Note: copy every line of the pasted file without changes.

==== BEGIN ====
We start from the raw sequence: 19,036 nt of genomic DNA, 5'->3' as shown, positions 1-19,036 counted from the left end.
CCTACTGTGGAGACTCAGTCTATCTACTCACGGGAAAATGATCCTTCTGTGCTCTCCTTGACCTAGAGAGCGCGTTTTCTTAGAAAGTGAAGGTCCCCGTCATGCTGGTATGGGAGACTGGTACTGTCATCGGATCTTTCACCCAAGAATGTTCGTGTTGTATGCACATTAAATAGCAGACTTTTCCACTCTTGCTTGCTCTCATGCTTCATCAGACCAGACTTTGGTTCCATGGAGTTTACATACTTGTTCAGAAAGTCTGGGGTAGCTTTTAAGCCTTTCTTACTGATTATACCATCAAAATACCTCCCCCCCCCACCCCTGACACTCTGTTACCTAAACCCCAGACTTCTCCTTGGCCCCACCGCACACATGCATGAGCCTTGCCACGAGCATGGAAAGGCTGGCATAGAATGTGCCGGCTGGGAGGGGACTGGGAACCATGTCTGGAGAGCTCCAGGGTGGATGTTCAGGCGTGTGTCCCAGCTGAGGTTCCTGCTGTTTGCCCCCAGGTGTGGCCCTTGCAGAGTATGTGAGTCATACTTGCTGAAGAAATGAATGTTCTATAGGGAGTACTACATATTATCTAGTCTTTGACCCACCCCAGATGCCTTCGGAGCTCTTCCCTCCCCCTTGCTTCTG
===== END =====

We start from the raw sequence: 19,036 nt of genomic DNA, 5'->3' as shown, positions 1-19,036 counted from the left end.
CCTACTGTGGAGACTCAGTCTATCTACTCACGGGAAAATGATCCTTCTGTGCTCTCCTTGACCTAGAGAGCGCGTTTTCTTAGAAAGTGAAGGTCCCCGTCATGCTGGTATGGGAGACTGGTACTGTCATCGGATCTTTCACCCAAGAATGTTCGTGTTGTATGCACATTAAATAGCAGACTTTTCCACTCTTGCTTGCTCTCATGCTTCATCAGACCAGACTTTGGTTCCATGGAGTTTACATACTTGTTCAGAAAGTCTGGGGTAGCTTTTAAGCCTTTCTTACTGATTATACCATCAAAATACCTCCCCCCCCCACCCCTGACACTCTGTTACCTAAACCCCAGACTTCTCCTTGGCCCCACCGCACACATGCATGAGCCTTGCCACGAGCATGGAAAGGCTGGCATAGAATGTGCCGGCTGGGAGGGGACTGGGAACCATGTCTGGAGAGCTCCAGGGTGGATGTTCAGGCGTGTGTCCCAGCTGAGGTTCCTGCTGTTTGCCCCCAGGTGTGGCCCTTGCAGAGTATGTGAGTCATACTTGCTGAAGAAATGAATGTTCTATAGGGAGTACTACATATTATCTAGTCTTTGACCCACCCCAGATGCCTTCGGAGCTCTTCCCTCCCCCTTGCTTCTG